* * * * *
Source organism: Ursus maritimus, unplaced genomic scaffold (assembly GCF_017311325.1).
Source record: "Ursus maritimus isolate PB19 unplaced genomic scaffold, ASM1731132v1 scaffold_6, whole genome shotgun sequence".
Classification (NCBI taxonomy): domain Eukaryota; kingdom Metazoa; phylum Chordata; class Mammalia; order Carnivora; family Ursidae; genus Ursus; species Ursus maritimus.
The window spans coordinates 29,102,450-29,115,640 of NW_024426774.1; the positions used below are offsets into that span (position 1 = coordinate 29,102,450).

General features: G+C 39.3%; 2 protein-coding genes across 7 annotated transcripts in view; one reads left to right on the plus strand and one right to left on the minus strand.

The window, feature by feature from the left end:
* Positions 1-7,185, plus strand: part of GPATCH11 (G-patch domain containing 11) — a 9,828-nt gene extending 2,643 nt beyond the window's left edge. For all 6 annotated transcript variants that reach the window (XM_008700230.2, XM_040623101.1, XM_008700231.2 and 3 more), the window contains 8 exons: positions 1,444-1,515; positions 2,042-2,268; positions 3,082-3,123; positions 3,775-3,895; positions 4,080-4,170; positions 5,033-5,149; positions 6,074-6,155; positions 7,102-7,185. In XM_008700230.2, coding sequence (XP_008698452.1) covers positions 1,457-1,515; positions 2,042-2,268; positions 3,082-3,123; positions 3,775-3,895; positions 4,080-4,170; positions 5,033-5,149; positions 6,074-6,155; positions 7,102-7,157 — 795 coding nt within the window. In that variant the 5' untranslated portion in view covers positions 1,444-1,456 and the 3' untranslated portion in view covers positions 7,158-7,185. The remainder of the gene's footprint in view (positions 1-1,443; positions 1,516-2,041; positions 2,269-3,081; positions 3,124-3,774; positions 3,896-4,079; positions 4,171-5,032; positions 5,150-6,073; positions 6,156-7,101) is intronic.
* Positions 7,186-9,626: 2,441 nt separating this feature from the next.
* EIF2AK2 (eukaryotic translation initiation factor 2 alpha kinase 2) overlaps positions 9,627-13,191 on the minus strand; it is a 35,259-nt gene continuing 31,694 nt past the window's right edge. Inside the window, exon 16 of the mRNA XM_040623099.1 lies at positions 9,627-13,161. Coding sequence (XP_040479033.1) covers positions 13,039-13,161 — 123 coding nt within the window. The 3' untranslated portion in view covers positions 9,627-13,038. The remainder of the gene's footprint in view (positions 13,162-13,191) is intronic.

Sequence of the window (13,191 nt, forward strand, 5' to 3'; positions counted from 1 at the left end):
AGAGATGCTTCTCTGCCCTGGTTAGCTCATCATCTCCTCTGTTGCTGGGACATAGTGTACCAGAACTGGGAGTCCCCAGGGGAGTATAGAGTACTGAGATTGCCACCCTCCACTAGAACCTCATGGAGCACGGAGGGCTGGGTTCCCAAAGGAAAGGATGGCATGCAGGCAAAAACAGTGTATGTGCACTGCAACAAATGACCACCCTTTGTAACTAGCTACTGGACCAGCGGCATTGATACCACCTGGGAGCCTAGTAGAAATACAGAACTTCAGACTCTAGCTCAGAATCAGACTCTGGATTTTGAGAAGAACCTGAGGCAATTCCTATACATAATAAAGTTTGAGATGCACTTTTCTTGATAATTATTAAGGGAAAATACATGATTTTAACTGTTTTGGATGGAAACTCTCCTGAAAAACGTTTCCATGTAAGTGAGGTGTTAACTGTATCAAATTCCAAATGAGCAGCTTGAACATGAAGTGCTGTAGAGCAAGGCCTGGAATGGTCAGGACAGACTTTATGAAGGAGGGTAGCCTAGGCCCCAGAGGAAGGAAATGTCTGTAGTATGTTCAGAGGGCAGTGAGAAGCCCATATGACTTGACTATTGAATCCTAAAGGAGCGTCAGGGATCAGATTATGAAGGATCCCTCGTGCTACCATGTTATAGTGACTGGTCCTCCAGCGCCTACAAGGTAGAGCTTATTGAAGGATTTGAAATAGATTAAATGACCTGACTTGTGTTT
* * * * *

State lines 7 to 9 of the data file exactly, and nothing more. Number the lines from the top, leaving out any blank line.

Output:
* Positions 1-7,185, plus strand: part of GPATCH11 (G-patch domain containing 11) — a 9,828-nt gene extending 2,643 nt beyond the window's left edge. For all 6 annotated transcript variants that reach the window (XM_008700230.2, XM_040623101.1, XM_008700231.2 and 3 more), the window contains 8 exons: positions 1,444-1,515; positions 2,042-2,268; positions 3,082-3,123; positions 3,775-3,895; positions 4,080-4,170; positions 5,033-5,149; positions 6,074-6,155; positions 7,102-7,185. In XM_008700230.2, coding sequence (XP_008698452.1) covers positions 1,457-1,515; positions 2,042-2,268; positions 3,082-3,123; positions 3,775-3,895; positions 4,080-4,170; positions 5,033-5,149; positions 6,074-6,155; positions 7,102-7,157 — 795 coding nt within the window. In that variant the 5' untranslated portion in view covers positions 1,444-1,456 and the 3' untranslated portion in view covers positions 7,158-7,185. The remainder of the gene's footprint in view (positions 1-1,443; positions 1,516-2,041; positions 2,269-3,081; positions 3,124-3,774; positions 3,896-4,079; positions 4,171-5,032; positions 5,150-6,073; positions 6,156-7,101) is intronic.
* Positions 7,186-9,626: 2,441 nt separating this feature from the next.
* EIF2AK2 (eukaryotic translation initiation factor 2 alpha kinase 2) overlaps positions 9,627-13,191 on the minus strand; it is a 35,259-nt gene continuing 31,694 nt past the window's right edge. Inside the window, exon 16 of the mRNA XM_040623099.1 lies at positions 9,627-13,161. Coding sequence (XP_040479033.1) covers positions 13,039-13,161 — 123 coding nt within the window. The 3' untranslated portion in view covers positions 9,627-13,038. The remainder of the gene's footprint in view (positions 13,162-13,191) is intronic.